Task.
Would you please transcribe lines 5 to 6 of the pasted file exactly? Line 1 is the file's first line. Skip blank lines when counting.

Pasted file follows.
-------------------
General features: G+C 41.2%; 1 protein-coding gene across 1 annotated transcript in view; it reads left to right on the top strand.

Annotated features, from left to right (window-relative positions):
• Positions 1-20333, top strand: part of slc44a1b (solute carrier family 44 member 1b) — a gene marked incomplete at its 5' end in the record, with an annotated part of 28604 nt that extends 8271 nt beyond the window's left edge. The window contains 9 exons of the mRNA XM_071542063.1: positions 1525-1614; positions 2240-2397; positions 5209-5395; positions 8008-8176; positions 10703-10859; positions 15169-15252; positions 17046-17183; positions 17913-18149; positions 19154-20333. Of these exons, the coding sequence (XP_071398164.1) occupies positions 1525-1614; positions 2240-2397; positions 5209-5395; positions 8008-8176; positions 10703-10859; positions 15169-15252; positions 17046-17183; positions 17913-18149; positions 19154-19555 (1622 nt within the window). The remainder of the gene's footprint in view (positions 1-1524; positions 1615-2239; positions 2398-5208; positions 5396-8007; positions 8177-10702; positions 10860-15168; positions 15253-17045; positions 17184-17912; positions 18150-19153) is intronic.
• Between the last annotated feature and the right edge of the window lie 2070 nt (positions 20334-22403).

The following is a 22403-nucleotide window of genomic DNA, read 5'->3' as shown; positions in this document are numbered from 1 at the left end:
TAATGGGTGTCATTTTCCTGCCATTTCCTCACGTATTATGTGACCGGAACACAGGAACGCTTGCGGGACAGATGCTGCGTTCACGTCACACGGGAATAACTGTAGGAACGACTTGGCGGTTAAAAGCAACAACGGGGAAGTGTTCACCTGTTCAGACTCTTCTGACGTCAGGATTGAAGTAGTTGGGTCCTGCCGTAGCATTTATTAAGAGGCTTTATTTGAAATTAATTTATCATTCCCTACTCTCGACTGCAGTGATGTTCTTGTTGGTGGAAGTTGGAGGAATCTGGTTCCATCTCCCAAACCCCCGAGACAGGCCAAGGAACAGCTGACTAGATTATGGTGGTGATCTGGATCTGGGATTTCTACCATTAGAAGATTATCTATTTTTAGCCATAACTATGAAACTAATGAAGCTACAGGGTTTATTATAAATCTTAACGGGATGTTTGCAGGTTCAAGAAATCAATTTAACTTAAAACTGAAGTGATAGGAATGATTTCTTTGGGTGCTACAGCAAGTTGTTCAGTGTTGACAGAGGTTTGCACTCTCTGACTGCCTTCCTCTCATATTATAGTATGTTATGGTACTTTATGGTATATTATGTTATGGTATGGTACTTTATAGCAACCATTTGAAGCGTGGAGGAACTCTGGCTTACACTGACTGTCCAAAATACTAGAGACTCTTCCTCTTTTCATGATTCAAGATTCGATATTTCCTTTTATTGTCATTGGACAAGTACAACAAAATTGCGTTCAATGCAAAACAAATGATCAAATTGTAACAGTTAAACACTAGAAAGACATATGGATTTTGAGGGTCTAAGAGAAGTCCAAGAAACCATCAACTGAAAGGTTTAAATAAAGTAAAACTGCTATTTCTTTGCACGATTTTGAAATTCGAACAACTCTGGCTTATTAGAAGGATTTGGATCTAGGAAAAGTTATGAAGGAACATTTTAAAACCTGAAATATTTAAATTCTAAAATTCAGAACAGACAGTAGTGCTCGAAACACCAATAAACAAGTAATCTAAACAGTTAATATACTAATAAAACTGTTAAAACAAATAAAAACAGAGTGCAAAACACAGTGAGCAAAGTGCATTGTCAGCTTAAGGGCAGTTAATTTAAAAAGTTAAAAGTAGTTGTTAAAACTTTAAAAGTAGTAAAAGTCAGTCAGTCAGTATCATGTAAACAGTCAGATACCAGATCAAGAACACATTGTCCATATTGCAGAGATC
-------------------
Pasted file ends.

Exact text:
The following is a 22403-nucleotide window of genomic DNA, read 5'->3' as shown; positions in this document are numbered from 1 at the left end:
TAATGGGTGTCATTTTCCTGCCATTTCCTCACGTATTATGTGACCGGAACACAGGAACGCTTGCGGGACAGATGCTGCGTTCACGTCACACGGGAATAACTGTAGGAACGACTTGGCGGTTAAAAGCAACAACGGGGAAGTGTTCACCTGTTCAGACTCTTCTGACGTCAGGATTGAAGTAGTTGGGTCCTGCCGTAGCATTTATTAAGAGGCTTTATTTGAAATTAATTTATCATTCCCTACTCTCGACTGCAGTGATGTTCTTGTTGGTGGAAGTTGGAGGAATCTGGTTCCATCTCCCAAACCCCCGAGACAGGCCAAGGAACAGCTGACTAGATTATGGTGGTGATCTGGATCTGGGATTTCTACCATTAGAAGATTATCTATTTTTAGCCATAACTATGAAACTAATGAAGCTACAGGGTTTATTATAAATCTTAACGGGATGTTTGCAGGTTCAAGAAATCAATTTAACTTAAAACTGAAGTGATAGGAATGATTTCTTTGGGTGCTACAGCAAGTTGTTCAGTGTTGACAGAGGTTTGCACTCTCTGACTGCCTTCCTCTCATATTATAGTATGTTATGGTACTTTATGGTATATTATGTTATGGTATGGTACTTTATAGCAACCATTTGAAGCGTGGAGGAACTCTGGCTTACACTGACTGTCCAAAATACTAGAGACTCTTCCTCTTTTCATGATTCAAGATTCGATATTTCCTTTTATTGTCATTGGACAAGTACAACAAAATTGCGTTCAATGCAAAACAAATGATCAAATTGTAACAGTTAAACACTAGAAAGACATATGGATTTTGAGGGTCTAAGAGAAGTCCAAGAAACCATCAACTGAAAGGTTTAAATAAAGTAAAACTGCTATTTCTTTGCACGATTTTGAAATTCGAACAACTCTGGCTTATTAGAAGGATTTGGATCTAGGAAAAGTTATGAAGGAACATTTTAAAACCTGAAATATTTAAATTCTAAAATTCAGAACAGACAGTAGTGCTCGAAACACCAATAAACAAGTAATCTAAACAGTTAATATACTAATAAAACTGTTAAAACAAATAAAAACAGAGTGCAAAACACAGTGAGCAAAGTGCATTGTCAGCTTAAGGGCAGTTAATTTAAAAAGTTAAAAGTAGTTGTTAAAACTTTAAAAGTAGTAAAAGTCAGTCAGTCAGTATCATGTAAACAGTCAGATACCAGATCAAGAACACATTGTCCATATTGCAGAGATC